Adaptive immunity depends on T-cell exit from the thymus and T and B cells travelling between secondary lymphoid organs to survey for antigens. After activation in lymphoid organs, T cells must again return to circulation to reach sites of infection; however, the mechanisms regulating lymphoid organ exit are unknown. An immunosuppressant drug, FTY720, inhibits lymphocyte emigration from lymphoid organs, and phosphorylated FTY720 binds and activates four of the five known sphingosine-1-phosphate (S1P) receptors. However, the role of S1P receptors in normal immune cell trafficking is unclear. Here we show that in mice whose haematopoietic cells lack a single S1P receptor (S1P1; also known as Edg1) there are no T cells in the periphery because mature T cells are unable to exit the thymus. Although B cells are present in peripheral lymphoid organs, they are severely deficient in blood and lymph. Adoptive cell transfer experiments establish an intrinsic requirement for S1P1 in T and B cells for lymphoid organ egress. Furthermore, S1P1-dependent chemotactic responsiveness is strongly upregulated in T-cell development before exit from the thymus, whereas S1P1 is downregulated during peripheral lymphocyte activation, and this is associated with retention in lymphoid organs. We find that FTY720 treatment downregulates S1P1, creating a temporary pharmacological S1P1-null state in lymphocytes, providing an explanation for the mechanism of FTY720-induced lymphocyte sequestration. These findings establish that S1P1 is essential for lymphocyte recirculation and that it regulates egress from both thymus and peripheral lymphoid organs.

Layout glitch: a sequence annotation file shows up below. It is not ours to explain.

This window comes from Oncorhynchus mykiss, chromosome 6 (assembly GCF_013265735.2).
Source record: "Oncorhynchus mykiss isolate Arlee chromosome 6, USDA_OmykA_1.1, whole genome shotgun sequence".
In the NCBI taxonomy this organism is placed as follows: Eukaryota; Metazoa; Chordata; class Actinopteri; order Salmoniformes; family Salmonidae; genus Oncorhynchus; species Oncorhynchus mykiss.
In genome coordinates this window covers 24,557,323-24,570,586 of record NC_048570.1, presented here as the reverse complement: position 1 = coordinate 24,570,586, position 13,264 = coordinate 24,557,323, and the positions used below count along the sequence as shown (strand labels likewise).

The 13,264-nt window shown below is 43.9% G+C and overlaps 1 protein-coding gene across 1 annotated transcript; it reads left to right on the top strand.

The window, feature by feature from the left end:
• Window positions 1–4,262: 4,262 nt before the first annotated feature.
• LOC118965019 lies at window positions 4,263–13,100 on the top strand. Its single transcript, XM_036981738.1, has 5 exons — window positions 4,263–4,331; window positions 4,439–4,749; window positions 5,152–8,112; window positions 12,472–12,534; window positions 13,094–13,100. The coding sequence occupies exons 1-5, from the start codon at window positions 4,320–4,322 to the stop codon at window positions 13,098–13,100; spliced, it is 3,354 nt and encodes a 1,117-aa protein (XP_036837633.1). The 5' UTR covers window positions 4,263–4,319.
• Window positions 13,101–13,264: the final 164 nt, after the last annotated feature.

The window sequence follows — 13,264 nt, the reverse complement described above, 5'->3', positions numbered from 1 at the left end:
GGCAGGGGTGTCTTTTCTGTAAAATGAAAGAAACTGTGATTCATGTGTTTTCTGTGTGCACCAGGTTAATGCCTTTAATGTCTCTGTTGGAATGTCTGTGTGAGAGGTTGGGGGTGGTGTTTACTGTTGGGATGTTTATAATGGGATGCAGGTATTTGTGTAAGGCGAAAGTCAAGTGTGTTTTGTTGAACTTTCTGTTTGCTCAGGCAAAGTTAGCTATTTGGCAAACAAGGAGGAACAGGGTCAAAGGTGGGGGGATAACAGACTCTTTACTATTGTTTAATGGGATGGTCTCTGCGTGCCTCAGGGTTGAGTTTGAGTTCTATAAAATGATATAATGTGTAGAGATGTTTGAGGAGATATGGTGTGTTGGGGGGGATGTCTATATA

Bookmark
              • Record: found
              • Abstract: found
              • Article: not found

              The myofibroblast: one function, multiple origins.

              The crucial role played by the myofibroblast in wound healing and pathological organ remodeling is well established; the general mechanisms of extracellular matrix synthesis and of tension production by this cell have been amply clarified. This review discusses the pattern of myofibroblast accumulation and fibrosis evolution during lung and liver fibrosis as well as during atheromatous plaque formation. Special attention is paid to the specific features characterizing each of these processes, including the spectrum of different myofibroblast precursors and the distinct pathways involved in the formation of differentiated myofibroblasts in each lesion. Thus, whereas in lung fibrosis it seems that most myofibroblasts derive from resident fibroblasts, hepatic stellate cells are the main contributor for liver fibrosis and media smooth muscle cells are the main contributor for the atheromatous plaque. A better knowledge of the molecular mechanisms conducive to the appearance of differentiated myofibroblasts in each pathological situation will be useful for the understanding of fibrosis development in different organs and for the planning of strategies aiming at their prevention and therapy.